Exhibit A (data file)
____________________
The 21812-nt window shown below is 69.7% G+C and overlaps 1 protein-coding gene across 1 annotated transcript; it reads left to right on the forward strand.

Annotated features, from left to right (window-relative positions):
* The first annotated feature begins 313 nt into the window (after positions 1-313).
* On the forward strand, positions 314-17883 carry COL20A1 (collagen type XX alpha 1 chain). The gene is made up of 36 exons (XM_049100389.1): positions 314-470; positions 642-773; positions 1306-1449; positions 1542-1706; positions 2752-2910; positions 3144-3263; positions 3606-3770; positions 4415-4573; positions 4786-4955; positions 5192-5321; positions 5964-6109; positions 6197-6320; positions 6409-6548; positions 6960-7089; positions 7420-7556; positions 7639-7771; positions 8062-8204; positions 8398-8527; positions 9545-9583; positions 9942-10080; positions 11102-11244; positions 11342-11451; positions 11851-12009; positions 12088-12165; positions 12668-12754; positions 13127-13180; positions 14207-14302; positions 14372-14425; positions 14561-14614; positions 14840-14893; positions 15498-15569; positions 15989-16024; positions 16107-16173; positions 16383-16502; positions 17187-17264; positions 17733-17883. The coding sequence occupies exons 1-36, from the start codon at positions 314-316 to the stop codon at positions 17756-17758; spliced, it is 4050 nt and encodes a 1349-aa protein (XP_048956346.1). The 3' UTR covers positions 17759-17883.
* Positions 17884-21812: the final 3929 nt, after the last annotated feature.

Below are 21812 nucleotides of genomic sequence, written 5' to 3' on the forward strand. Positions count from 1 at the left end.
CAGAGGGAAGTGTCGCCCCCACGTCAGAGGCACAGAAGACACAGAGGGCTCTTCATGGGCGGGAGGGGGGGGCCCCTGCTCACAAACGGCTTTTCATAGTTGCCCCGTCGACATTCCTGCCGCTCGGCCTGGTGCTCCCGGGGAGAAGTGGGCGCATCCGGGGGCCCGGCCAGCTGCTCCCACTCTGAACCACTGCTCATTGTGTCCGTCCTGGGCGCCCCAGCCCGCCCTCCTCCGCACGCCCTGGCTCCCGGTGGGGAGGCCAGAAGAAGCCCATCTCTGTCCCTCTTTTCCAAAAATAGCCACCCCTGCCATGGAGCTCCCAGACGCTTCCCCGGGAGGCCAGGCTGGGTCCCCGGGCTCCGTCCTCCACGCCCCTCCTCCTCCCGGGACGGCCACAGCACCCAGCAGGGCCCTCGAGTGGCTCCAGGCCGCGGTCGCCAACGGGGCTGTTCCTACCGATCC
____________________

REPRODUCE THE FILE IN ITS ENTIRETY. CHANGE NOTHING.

The 21812-nt window shown below is 69.7% G+C and overlaps 1 protein-coding gene across 1 annotated transcript; it reads left to right on the forward strand.

Annotated features, from left to right (window-relative positions):
* The first annotated feature begins 313 nt into the window (after positions 1-313).
* On the forward strand, positions 314-17883 carry COL20A1 (collagen type XX alpha 1 chain). The gene is made up of 36 exons (XM_049100389.1): positions 314-470; positions 642-773; positions 1306-1449; positions 1542-1706; positions 2752-2910; positions 3144-3263; positions 3606-3770; positions 4415-4573; positions 4786-4955; positions 5192-5321; positions 5964-6109; positions 6197-6320; positions 6409-6548; positions 6960-7089; positions 7420-7556; positions 7639-7771; positions 8062-8204; positions 8398-8527; positions 9545-9583; positions 9942-10080; positions 11102-11244; positions 11342-11451; positions 11851-12009; positions 12088-12165; positions 12668-12754; positions 13127-13180; positions 14207-14302; positions 14372-14425; positions 14561-14614; positions 14840-14893; positions 15498-15569; positions 15989-16024; positions 16107-16173; positions 16383-16502; positions 17187-17264; positions 17733-17883. The coding sequence occupies exons 1-36, from the start codon at positions 314-316 to the stop codon at positions 17756-17758; spliced, it is 4050 nt and encodes a 1349-aa protein (XP_048956346.1). The 3' UTR covers positions 17759-17883.
* Positions 17884-21812: the final 3929 nt, after the last annotated feature.

Below are 21812 nucleotides of genomic sequence, written 5' to 3' on the forward strand. Positions count from 1 at the left end.
CAGAGGGAAGTGTCGCCCCCACGTCAGAGGCACAGAAGACACAGAGGGCTCTTCATGGGCGGGAGGGGGGGGCCCCTGCTCACAAACGGCTTTTCATAGTTGCCCCGTCGACATTCCTGCCGCTCGGCCTGGTGCTCCCGGGGAGAAGTGGGCGCATCCGGGGGCCCGGCCAGCTGCTCCCACTCTGAACCACTGCTCATTGTGTCCGTCCTGGGCGCCCCAGCCCGCCCTCCTCCGCACGCCCTGGCTCCCGGTGGGGAGGCCAGAAGAAGCCCATCTCTGTCCCTCTTTTCCAAAAATAGCCACCCCTGCCATGGAGCTCCCAGACGCTTCCCCGGGAGGCCAGGCTGGGTCCCCGGGCTCCGTCCTCCACGCCCCTCCTCCTCCCGGGACGGCCACAGCACCCAGCAGGGCCCTCGAGTGGCTCCAGGCCGCGGTCGCCAACGGGGCTGTTCCTACCGATCC